LAST year, when my niece had to be operated twice to relieve bleeding in the brain, family members prayed to the Birhen sa Simala for her recovery.
This September, my niece turned 17. My sister and her daughters recently came home, and I joined them in visiting the Simala church in Sibonga.
A trip down the south of Cebu usually offers a scenic respite from the city and its tawdry charms and charmless hustlers. Today, one can still string a couple of sleepy southern towns, where a dog sauntering across the street constitutes the biggest excitement in a week.
Yet, the church in Simala, with its reputation for miracles and its droves of devotees and tourists, has raised the local threshold for spectacles by several notches. I prefer empty churches, where one can hear oneself better. After several visits, I conclude that the church in Simala will never lack for two things: people and construction projects underway.
The pilgrimage up the hills of Lindogan in the barangay of Simala requires the same mindset and skills required to survive in the cities, if one chooses to visit on the 13th of the month or on weekends. On these days, the “habal-habal” drivers waiting at the junction connecting the highway to the upland road will be more snobbish than Manila taxi drivers mobbed by mallgoers in November when ATMs are disgorging Christmas bonuses.
The scenery in Lindogan is verdant and unspoiled, save for the parking signs that demand P50 for the privilege of parking under swaying coconut trees. Patronizing local sellers is a bit of a challenge, specially when a jackfruit about the size of two basketballs will make the buyer poorer by P700.
To avoid these vexations, we went to Simala on a weekday and ate fast food in Carcar. Leaving Lapu-Lapu City at midmorning, we reached the Simala church a little after noon, just in time to hear mass.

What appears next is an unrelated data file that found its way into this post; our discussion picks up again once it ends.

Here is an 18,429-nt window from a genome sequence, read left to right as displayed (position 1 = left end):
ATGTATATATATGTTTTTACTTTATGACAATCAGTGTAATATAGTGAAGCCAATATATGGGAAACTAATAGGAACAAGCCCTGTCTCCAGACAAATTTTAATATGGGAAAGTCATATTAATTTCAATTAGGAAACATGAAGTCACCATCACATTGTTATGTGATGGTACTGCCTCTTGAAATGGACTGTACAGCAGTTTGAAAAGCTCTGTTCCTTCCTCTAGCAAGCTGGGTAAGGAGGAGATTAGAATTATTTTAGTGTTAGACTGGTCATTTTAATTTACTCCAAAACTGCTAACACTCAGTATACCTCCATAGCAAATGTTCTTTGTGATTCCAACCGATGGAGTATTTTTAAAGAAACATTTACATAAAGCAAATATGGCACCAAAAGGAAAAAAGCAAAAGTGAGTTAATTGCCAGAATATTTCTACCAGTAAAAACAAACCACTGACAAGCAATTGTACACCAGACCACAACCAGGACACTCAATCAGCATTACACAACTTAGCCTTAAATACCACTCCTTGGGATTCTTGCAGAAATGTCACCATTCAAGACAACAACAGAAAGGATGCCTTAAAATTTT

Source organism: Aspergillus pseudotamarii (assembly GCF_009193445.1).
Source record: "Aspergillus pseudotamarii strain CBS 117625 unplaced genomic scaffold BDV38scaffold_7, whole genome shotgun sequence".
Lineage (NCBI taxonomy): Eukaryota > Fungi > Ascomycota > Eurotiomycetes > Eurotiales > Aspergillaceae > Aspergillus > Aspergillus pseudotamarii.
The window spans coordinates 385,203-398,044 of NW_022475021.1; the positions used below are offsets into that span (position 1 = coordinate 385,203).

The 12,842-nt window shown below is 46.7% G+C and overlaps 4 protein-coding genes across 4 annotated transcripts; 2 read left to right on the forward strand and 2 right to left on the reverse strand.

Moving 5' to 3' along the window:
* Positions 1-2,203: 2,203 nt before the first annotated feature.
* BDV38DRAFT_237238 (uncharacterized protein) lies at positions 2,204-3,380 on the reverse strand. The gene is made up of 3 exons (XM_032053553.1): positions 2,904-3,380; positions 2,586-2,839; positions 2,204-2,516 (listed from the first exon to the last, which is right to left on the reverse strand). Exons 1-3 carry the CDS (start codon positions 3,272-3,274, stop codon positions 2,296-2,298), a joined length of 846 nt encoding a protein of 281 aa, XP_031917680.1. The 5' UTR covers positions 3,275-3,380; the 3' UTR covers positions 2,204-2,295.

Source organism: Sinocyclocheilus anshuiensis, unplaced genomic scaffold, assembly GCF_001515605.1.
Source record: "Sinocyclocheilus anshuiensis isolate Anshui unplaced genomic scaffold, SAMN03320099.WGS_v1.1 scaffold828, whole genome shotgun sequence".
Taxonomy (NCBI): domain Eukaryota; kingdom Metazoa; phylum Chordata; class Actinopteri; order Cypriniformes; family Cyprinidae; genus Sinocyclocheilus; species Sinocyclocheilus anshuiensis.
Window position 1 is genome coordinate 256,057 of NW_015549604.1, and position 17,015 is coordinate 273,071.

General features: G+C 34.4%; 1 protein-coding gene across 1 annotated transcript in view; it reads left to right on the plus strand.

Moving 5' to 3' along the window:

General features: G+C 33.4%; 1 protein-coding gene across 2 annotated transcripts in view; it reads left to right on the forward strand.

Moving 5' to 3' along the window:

It’s been at least two years since I’ve visited the shrine. At the carpark, my reaction to the view of the church silhouetted against the bright blue mantle of a cloudless sky was the same as my nieces, who were there for the first time: It’s a castle! It’s a church! No, it’s a castle church!
What does it say of a faith if believers require monuments in stone and gilt to worship? I had no time to answer my question as I quickly packed bottles of mineral water and chips, revealing a mindset that perhaps answered adequately my confusion as to whether I was stepping inside a place of God or a theme park.
Fortunately, the rest of the churchgoers seemed to be less muddled than I was. In comparison to the church exteriors, with its towers, curtain walls and Disneyesque features, the place where the mass is heard is small and intimate. I found myself listening to the homily, singing the hymns.
There were children but they were nearly as solemn as the grown-ups. As we made our way to the image of the Birhen sa Simala, my niece whispered that no one jumped the line, a rare experience for her in the country.
The church interiors still resembles a warren but there is better documentation and organization now. The curation is interesting, the collection of crutches, wheelchairs and testimonials donated by the healed and the aided as riveting as the narrative accompanying the multiple images of the Virgin Mary.
To experience Simala is to be pulled in different directions all at once. We bought rosaries and religious items. We got our change along with the information that our purchases had already been blessed. It’s pretty efficient: from buyer to sales clerk, cashier and priest. Look, Ma, no lines.
What tames the heathen in me is not a miracle. It’s the tables with their sheaf of paper and pens. Like many others, I don’t consider a visit to Simala complete without writing a letter to the Virgin and dropping the folded sheet into a box.
The box slit is too small to accommodate a pair of crutches or even a graduation medal. Like the perpetual construction and trading occurring in the place, there must be a system, too, that sieves the letters of the faithful for archiving and showroom display.
Yet, in the near silence of bent heads and whispering pens, it is not impossible to believe in the impossible. In the Age of Disbelief, that surely counts as a miracle.
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*First published in Sun.Star Cebu’s October 5, 2014 issue of “Matamata,” Sunday editorial-page column